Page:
Obviously the audience orientation can be used as a measure of success while the legal base of the EU Cultural Policy shines through insofar as audiences beyond own national and specific cultural borders are meant. As this pertains to both the European and international dimension, it will be of interest to see whether or not European Platforms for Culture can really create such opportunities, or are rather like the Platform for Intercultural Europe expressions of but exclusive practices while using a language cultural operators in the field cannot really understand. The way success is claimed within this specific Euro-speak language makes it hard to follow in terms of cultural participation as named by Pier Luigi Sacco as one of the prime indicators. The same goes for the difference between a passive and an active audience. If they are meant to be merely paying customers, it would reduce culture to a mere consumer habit with little to show for than what are trends and fashions not really explainable as to why they have become a hit and therefore a success. The latter is measured by the number of hits on YouTube and spills over into what are then revenue gathering forms through advertisement and even share values on the stock market as demonstrated most recently by FaceBook. Above all a prime concern seems not to be addressed, and that is the increasing tendency of loss of cultural diversity despite all claims to heed this need when going really in the direction of the modern media culture.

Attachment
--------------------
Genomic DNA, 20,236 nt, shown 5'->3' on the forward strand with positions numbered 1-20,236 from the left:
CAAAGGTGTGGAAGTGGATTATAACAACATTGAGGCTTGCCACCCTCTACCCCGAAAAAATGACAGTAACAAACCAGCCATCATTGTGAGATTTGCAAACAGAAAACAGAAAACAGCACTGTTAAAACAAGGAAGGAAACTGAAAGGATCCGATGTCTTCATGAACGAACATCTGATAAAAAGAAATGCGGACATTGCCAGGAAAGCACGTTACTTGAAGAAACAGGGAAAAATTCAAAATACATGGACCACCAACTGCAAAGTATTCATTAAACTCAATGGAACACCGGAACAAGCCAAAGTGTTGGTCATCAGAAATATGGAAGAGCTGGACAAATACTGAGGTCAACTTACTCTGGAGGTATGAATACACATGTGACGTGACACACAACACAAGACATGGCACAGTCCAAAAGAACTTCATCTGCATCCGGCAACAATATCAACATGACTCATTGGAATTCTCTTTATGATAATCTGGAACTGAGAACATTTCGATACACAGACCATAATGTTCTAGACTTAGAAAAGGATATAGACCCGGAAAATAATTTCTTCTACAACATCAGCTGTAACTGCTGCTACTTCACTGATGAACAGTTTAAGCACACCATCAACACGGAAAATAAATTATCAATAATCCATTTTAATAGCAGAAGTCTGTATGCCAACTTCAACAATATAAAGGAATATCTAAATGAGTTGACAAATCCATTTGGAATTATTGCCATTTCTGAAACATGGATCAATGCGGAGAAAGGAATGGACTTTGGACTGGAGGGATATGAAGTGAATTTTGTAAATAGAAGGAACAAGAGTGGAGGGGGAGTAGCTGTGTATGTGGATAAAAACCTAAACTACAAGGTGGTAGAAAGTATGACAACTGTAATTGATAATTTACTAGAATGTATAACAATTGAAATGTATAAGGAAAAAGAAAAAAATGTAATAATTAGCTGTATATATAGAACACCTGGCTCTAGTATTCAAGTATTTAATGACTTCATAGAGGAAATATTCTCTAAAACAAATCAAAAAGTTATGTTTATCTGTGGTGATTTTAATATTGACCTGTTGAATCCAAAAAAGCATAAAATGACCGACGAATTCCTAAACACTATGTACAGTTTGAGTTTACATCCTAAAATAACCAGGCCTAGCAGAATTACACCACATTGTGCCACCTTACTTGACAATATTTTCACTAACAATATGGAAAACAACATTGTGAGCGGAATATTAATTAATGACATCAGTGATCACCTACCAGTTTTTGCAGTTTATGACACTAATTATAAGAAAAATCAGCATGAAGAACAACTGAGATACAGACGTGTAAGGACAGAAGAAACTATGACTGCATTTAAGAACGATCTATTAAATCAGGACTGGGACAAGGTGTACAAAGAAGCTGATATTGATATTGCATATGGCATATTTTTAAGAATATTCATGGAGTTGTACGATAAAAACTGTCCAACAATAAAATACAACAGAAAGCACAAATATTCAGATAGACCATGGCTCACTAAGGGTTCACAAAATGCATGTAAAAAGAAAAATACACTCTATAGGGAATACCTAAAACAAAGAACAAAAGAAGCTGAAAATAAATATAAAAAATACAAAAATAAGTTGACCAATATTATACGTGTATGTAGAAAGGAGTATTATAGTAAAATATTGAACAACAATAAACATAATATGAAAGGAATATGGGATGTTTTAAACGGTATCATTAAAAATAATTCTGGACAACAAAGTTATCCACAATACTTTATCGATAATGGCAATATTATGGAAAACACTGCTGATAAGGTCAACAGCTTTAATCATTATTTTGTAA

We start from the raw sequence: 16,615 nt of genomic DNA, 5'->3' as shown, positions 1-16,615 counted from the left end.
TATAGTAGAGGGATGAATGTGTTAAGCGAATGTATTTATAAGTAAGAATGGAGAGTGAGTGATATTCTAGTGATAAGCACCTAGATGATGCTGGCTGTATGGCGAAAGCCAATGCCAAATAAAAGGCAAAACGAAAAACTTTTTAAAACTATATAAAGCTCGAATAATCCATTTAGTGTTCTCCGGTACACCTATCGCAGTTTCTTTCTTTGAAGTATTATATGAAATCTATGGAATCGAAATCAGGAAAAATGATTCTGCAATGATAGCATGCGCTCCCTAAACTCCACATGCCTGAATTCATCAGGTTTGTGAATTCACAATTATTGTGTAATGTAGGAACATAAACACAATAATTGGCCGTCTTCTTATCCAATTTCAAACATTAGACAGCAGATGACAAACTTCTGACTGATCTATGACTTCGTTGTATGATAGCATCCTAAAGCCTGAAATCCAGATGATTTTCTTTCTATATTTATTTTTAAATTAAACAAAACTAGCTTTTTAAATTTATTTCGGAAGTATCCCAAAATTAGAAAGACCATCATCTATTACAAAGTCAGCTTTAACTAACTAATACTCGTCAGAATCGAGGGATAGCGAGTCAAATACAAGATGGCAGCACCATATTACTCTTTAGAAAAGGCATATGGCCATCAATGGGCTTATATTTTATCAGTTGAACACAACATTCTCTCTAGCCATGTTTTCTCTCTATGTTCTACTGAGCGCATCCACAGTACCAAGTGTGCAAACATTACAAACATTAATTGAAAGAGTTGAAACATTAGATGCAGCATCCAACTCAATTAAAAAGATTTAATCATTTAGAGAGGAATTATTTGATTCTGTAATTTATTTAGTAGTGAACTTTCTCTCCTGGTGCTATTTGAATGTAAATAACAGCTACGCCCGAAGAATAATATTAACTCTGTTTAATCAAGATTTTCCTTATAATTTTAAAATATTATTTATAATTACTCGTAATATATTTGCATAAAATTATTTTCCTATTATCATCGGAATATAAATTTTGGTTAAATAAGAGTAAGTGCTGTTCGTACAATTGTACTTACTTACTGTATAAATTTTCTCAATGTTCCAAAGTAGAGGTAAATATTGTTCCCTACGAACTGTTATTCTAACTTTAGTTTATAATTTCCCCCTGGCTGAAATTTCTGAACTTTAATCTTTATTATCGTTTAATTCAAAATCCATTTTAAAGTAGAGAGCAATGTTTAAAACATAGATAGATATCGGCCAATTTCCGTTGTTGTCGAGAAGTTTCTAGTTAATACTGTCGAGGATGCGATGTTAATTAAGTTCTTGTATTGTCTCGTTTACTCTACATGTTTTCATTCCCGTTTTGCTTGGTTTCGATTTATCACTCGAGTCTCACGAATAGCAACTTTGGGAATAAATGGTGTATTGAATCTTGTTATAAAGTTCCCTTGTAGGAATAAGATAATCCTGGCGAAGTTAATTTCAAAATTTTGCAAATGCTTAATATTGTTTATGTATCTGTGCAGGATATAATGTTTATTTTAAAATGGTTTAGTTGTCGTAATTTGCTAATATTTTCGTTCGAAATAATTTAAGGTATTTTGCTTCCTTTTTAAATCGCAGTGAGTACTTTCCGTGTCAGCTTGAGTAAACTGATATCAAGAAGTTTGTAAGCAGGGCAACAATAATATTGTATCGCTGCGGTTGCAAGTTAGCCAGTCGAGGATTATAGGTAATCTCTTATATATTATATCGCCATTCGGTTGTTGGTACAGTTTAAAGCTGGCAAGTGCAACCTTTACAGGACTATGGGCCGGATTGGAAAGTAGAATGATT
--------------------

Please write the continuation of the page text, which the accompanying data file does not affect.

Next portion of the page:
HF 18.11.2012


Report about ongoing discussions at EU Ministerial level and European Parliament

by Budapest Observatory, Peter Inkei in their 'MemoNov':

"Creative Europe in making

Although the first concentrated attempt to agree on the next seven year budget of the European Union failed, deliberations continue on the new Creative Europe programme. When the ministers of culture last met in November (at the 3201stCouncil Meeting), they cautiously “reached a partial general approach” about the programme. Some aspects still need further reflection – they thought – like the position of commercial cultural projects, and the issue of indicators.

The European Parliament is also busy improving the proposal. No fewer than676 suggestionshave been recorded to change theoriginal 19-page text. If you are particularly concerned with one or other aspect of the programme, you can check what the MEP-s want to change about it. (The proposals follow the order of the text.) And if you want to know what happens to the proposed amendments, from page 83 of this “draft report” you can see what the MEP in charge thinks of the first 197 propositions.

Language transversally

MEPs are particularly eager to keep the strands based on the current Culture and Media programmes apart, At the same time, however, many of the amendments emphasise transversal elements. Linguistic diversity is such an issue. MEPs want to add subtitling and surtitling to literary translation (Art.10, para1, point d); also the Cypriot Presidency aims to change the new loan scheme (the “financial facility”) in favour of member states with restricted linguistic areas."

Regional Observatory on Financing Culture in East-Central Europe
(The Budapest Observatory)
H-1051 Budapest, Október 6 utca 14
Tel: (361) 327 3829
Fax: (361) 374 0898